11 days ago I decided to take a break from social media, I’ve covered the reasons why I made that decision in my previous post, I originally planned that 30 days would be necessary because I believed that social media had such a hold over me that it would take a while for me to regain control and get used to my new routine. The reality, however, has been quite the opposite, from just day 1 I instantly felt relief instead of the withdrawal symptoms I had been expecting, I actually found it easy to just leave my phone and forget about it. In these 11 days away I have benefited in the ways I had been hoping to, I feel like I have taken back control and for that reason, I have decided I am ready to end my hiatus.
Previously I thought that if I wasn’t checking my social media feeds and emails frequently that I would be missing out on something, it was like having separation anxiety from my own phone. Sound familiar? Well, spending time away from it allows you to see that this is not the case, and you can mould a healthier, happier, more well-balanced relationship with technology and the real world, which is right for you.
I’ve also adjusted the e-mail settings on my devices so that it only checks for new mail when I open the app, instead of it pinging every time new mail lands in my inbox, something I never imagined I would be able to let go of, but I am very pleased I have done and personally I love the feeling of being back in the good old days when we had to sign in. You should try it too. It now means that I only check my e-mail once or maybe twice a day (or sometimes not at all) and only when I want to. I don’t know about you, but each time I received new mail I couldn’t resist the temptation to check what it was, this would just be another excuse for me to go on my phone and could lead to more hours wasted looking online, because let’s face it there is always something to look at online, the content is endless, it’s a procrastinator’s heaven. But I can happily say that’s all in the past now.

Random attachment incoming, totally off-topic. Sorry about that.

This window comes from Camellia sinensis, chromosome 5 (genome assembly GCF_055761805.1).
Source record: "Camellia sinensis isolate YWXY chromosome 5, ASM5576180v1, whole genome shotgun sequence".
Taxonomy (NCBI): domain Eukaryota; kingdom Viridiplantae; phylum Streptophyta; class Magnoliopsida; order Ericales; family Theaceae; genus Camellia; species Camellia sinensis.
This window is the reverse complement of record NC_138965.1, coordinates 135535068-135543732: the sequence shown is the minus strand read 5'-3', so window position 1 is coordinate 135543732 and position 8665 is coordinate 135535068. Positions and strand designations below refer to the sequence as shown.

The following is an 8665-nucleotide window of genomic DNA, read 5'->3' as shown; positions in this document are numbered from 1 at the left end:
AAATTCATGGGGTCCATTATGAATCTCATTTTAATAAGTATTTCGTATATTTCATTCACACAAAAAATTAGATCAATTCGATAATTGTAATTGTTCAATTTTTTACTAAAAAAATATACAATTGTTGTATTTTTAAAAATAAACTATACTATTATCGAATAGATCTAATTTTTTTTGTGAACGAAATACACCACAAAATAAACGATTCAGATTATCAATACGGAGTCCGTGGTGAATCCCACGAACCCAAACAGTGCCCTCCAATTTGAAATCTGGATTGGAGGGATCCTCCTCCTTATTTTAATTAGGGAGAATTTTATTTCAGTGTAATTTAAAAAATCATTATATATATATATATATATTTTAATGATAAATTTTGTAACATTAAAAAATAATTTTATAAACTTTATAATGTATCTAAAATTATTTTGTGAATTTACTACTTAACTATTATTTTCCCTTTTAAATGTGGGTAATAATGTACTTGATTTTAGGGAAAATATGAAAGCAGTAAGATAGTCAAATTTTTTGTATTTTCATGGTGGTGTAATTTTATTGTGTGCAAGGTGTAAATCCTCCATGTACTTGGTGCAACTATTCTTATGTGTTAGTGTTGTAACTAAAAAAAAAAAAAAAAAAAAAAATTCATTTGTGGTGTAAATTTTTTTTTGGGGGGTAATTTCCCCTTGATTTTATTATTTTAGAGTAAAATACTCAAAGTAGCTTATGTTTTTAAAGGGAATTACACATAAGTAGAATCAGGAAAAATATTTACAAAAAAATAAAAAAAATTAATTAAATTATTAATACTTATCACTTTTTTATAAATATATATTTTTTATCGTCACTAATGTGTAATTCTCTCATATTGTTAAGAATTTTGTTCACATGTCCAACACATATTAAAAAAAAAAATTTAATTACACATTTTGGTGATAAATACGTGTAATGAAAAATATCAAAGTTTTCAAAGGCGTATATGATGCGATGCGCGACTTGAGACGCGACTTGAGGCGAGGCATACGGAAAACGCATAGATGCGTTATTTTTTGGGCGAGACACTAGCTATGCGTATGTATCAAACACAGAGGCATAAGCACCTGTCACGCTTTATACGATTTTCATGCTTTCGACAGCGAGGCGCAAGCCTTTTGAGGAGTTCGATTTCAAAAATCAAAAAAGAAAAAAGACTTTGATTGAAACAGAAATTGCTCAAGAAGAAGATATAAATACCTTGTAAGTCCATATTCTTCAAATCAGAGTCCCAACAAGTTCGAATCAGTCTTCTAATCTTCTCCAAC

Obviously, everyone has different perceptions of social media, I don’t think social media is to blame here because the way the online world is evolving is a great thing. In hindsight, this was probably more about me than it is about social media, I said above that social media had such a hold over me whereas I should have said I had allowed social media to have such a hold over me. It was a weakness of mine and I had overdosed on it, but it is important to say that it is not everyone’s weakness, many people are probably able to switch off without a second thought and not feel lured back in. That being said, social media addiction is becoming a more widely discussed topic, so I don’t think I am in the minority either.
So, if you are thinking about a digital detox (which probably means you need one) I would definitely recommend it, it is a great way to see for yourself that the world still turns and you’re not getting left behind by not being online constantly. It really helps you to get the balance right again, as with most things in life, if you step back from it and re-evaluate, you can often see everything much clearer.
Prior to my break I never imagined I would be able to go through the day not knowing where my phone was at all times, now this is a reality and it is so revitalising. There is no better feeling than living wholly in the now with your loved ones, rather than from behind your phone letting those notifications divert your attention from what really matters. Instead of attempting to capture the best shot of all the precious moments with my family, now my phone is nowhere to be seen and I am in the frame making real memories with them, which feels a whole lot more satisfying.
Give it a go and remember how it feels to immerse yourself in life without your phone getting in the way. Xo